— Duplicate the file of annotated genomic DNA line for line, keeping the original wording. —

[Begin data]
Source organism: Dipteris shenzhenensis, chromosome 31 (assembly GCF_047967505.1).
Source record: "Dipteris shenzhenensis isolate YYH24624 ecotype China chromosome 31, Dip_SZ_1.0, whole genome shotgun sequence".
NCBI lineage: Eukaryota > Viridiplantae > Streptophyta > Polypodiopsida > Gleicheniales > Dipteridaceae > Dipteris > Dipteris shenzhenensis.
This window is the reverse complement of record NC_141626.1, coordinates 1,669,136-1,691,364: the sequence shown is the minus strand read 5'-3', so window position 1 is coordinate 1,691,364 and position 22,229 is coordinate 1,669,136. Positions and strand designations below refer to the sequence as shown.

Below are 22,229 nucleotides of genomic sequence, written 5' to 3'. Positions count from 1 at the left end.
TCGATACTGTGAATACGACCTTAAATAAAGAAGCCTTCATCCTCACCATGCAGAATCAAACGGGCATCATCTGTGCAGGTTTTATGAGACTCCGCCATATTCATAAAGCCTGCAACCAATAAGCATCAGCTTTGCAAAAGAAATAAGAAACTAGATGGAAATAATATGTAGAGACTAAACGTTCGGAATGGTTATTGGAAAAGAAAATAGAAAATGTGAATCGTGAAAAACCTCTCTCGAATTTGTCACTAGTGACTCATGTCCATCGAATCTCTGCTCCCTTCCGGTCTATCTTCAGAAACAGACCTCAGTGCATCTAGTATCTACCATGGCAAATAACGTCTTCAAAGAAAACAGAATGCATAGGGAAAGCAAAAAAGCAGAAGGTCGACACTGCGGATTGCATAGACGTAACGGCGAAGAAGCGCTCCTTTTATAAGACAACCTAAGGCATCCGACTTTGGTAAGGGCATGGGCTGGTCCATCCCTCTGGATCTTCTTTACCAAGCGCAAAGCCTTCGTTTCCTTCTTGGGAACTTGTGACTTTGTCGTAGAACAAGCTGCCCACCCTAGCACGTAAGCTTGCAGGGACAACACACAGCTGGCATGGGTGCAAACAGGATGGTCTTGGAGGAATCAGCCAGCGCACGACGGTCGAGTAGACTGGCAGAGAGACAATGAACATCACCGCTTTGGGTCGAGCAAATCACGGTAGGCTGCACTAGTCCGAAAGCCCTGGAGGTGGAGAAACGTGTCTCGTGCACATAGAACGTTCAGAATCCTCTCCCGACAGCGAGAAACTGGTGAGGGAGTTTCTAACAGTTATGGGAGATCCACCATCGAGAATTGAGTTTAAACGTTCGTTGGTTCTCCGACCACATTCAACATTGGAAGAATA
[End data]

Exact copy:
Source organism: Dipteris shenzhenensis, chromosome 31 (assembly GCF_047967505.1).
Source record: "Dipteris shenzhenensis isolate YYH24624 ecotype China chromosome 31, Dip_SZ_1.0, whole genome shotgun sequence".
NCBI lineage: Eukaryota > Viridiplantae > Streptophyta > Polypodiopsida > Gleicheniales > Dipteridaceae > Dipteris > Dipteris shenzhenensis.
This window is the reverse complement of record NC_141626.1, coordinates 1,669,136-1,691,364: the sequence shown is the minus strand read 5'-3', so window position 1 is coordinate 1,691,364 and position 22,229 is coordinate 1,669,136. Positions and strand designations below refer to the sequence as shown.

Below are 22,229 nucleotides of genomic sequence, written 5' to 3'. Positions count from 1 at the left end.
TCGATACTGTGAATACGACCTTAAATAAAGAAGCCTTCATCCTCACCATGCAGAATCAAACGGGCATCATCTGTGCAGGTTTTATGAGACTCCGCCATATTCATAAAGCCTGCAACCAATAAGCATCAGCTTTGCAAAAGAAATAAGAAACTAGATGGAAATAATATGTAGAGACTAAACGTTCGGAATGGTTATTGGAAAAGAAAATAGAAAATGTGAATCGTGAAAAACCTCTCTCGAATTTGTCACTAGTGACTCATGTCCATCGAATCTCTGCTCCCTTCCGGTCTATCTTCAGAAACAGACCTCAGTGCATCTAGTATCTACCATGGCAAATAACGTCTTCAAAGAAAACAGAATGCATAGGGAAAGCAAAAAAGCAGAAGGTCGACACTGCGGATTGCATAGACGTAACGGCGAAGAAGCGCTCCTTTTATAAGACAACCTAAGGCATCCGACTTTGGTAAGGGCATGGGCTGGTCCATCCCTCTGGATCTTCTTTACCAAGCGCAAAGCCTTCGTTTCCTTCTTGGGAACTTGTGACTTTGTCGTAGAACAAGCTGCCCACCCTAGCACGTAAGCTTGCAGGGACAACACACAGCTGGCATGGGTGCAAACAGGATGGTCTTGGAGGAATCAGCCAGCGCACGACGGTCGAGTAGACTGGCAGAGAGACAATGAACATCACCGCTTTGGGTCGAGCAAATCACGGTAGGCTGCACTAGTCCGAAAGCCCTGGAGGTGGAGAAACGTGTCTCGTGCACATAGAACGTTCAGAATCCTCTCCCGACAGCGAGAAACTGGTGAGGGAGTTTCTAACAGTTATGGGAGATCCACCATCGAGAATTGAGTTTAAACGTTCGTTGGTTCTCCGACCACATTCAACATTGGAAGAATA